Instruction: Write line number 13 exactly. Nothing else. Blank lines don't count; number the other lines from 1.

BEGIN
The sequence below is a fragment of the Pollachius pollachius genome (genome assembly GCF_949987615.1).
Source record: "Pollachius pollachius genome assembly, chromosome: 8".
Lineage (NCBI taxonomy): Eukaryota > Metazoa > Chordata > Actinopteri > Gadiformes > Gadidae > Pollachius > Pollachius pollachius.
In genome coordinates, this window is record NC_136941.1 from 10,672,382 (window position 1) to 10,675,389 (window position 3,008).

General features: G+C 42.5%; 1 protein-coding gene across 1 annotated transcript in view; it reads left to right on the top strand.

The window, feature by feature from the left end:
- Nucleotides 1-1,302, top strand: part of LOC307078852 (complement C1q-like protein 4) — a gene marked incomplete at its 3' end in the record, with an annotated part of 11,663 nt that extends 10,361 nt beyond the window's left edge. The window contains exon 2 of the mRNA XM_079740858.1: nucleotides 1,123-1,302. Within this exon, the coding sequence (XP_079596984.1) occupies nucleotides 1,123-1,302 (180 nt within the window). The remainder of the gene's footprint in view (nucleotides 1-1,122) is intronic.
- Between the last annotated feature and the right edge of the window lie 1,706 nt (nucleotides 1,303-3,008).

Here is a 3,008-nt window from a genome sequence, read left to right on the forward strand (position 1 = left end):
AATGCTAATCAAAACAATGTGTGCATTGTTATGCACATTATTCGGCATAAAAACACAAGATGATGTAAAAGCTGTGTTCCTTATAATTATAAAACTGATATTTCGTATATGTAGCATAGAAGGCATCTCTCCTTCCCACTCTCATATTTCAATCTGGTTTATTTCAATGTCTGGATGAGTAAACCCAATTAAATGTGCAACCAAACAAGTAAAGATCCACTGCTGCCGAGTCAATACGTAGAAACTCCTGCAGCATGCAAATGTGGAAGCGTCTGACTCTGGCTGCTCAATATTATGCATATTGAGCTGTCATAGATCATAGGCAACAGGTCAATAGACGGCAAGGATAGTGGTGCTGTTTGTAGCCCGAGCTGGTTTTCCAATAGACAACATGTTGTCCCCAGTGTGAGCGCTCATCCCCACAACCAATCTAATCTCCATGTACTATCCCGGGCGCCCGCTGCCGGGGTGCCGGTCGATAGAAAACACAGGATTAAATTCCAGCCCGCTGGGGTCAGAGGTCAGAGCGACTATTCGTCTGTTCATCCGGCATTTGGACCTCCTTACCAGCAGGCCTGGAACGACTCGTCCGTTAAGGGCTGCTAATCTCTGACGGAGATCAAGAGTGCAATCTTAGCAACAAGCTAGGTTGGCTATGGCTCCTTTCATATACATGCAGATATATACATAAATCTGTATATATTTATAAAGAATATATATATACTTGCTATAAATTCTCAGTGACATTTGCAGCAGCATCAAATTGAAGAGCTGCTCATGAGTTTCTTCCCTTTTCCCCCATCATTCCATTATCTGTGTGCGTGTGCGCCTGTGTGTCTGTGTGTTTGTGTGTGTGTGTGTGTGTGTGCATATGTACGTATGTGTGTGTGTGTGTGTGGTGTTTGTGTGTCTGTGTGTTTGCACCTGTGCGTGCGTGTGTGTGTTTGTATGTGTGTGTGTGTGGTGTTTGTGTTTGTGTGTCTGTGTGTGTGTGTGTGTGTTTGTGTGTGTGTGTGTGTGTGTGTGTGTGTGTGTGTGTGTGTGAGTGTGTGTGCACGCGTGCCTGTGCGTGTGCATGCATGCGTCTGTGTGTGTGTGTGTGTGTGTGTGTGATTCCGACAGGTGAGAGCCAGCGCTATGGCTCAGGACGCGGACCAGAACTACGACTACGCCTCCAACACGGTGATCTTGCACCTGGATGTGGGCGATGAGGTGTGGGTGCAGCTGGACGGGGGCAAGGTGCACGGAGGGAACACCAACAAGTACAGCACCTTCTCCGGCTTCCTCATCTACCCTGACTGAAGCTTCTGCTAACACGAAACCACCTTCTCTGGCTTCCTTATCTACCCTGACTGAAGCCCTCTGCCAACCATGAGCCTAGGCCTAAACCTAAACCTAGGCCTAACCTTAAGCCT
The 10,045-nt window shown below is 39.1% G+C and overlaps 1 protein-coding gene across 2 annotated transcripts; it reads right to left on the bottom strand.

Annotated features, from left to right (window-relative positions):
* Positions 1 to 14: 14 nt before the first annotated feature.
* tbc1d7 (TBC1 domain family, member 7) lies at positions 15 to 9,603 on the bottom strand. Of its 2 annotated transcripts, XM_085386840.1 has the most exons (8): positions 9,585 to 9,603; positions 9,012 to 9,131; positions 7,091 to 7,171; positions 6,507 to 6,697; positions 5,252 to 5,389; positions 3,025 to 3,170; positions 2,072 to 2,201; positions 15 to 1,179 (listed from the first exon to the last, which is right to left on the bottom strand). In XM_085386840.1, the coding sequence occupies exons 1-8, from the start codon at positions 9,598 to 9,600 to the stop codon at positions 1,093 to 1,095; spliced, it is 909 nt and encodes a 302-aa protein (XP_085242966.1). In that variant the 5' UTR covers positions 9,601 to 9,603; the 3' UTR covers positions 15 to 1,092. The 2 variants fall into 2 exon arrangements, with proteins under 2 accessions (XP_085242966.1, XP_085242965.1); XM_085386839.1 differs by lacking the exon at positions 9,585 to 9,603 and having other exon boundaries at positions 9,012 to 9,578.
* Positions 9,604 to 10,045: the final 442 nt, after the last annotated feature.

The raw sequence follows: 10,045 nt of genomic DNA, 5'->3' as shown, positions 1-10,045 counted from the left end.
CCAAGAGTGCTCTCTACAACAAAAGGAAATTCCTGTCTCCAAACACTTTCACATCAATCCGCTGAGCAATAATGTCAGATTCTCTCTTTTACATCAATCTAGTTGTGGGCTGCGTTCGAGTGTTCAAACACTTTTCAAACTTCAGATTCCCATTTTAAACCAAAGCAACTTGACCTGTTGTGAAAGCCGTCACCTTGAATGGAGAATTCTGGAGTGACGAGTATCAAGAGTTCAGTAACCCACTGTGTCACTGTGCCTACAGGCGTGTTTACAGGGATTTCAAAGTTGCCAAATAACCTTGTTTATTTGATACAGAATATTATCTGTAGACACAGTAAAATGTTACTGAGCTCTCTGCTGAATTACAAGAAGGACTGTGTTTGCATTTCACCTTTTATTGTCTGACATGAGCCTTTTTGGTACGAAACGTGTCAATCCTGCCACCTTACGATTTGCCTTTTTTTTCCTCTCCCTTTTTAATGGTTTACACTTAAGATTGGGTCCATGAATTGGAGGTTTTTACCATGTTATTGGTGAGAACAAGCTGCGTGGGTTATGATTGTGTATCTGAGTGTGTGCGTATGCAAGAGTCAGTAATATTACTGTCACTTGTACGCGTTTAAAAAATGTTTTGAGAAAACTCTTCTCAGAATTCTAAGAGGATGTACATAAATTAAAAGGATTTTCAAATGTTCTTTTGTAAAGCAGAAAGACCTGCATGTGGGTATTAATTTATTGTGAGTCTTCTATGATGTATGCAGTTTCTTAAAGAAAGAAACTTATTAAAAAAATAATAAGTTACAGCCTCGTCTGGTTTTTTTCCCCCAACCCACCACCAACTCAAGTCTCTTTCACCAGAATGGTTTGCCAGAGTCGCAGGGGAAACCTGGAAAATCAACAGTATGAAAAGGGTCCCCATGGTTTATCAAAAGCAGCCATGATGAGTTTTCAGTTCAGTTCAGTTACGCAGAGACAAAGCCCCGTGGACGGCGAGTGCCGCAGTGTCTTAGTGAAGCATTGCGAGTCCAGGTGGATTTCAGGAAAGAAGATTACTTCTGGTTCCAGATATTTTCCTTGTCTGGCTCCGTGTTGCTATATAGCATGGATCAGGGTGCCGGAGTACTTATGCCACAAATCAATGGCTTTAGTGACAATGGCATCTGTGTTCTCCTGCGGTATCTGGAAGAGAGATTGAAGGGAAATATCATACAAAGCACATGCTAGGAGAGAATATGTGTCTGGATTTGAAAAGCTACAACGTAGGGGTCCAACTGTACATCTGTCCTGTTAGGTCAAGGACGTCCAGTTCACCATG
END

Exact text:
* Positions 1 to 14: 14 nt before the first annotated feature.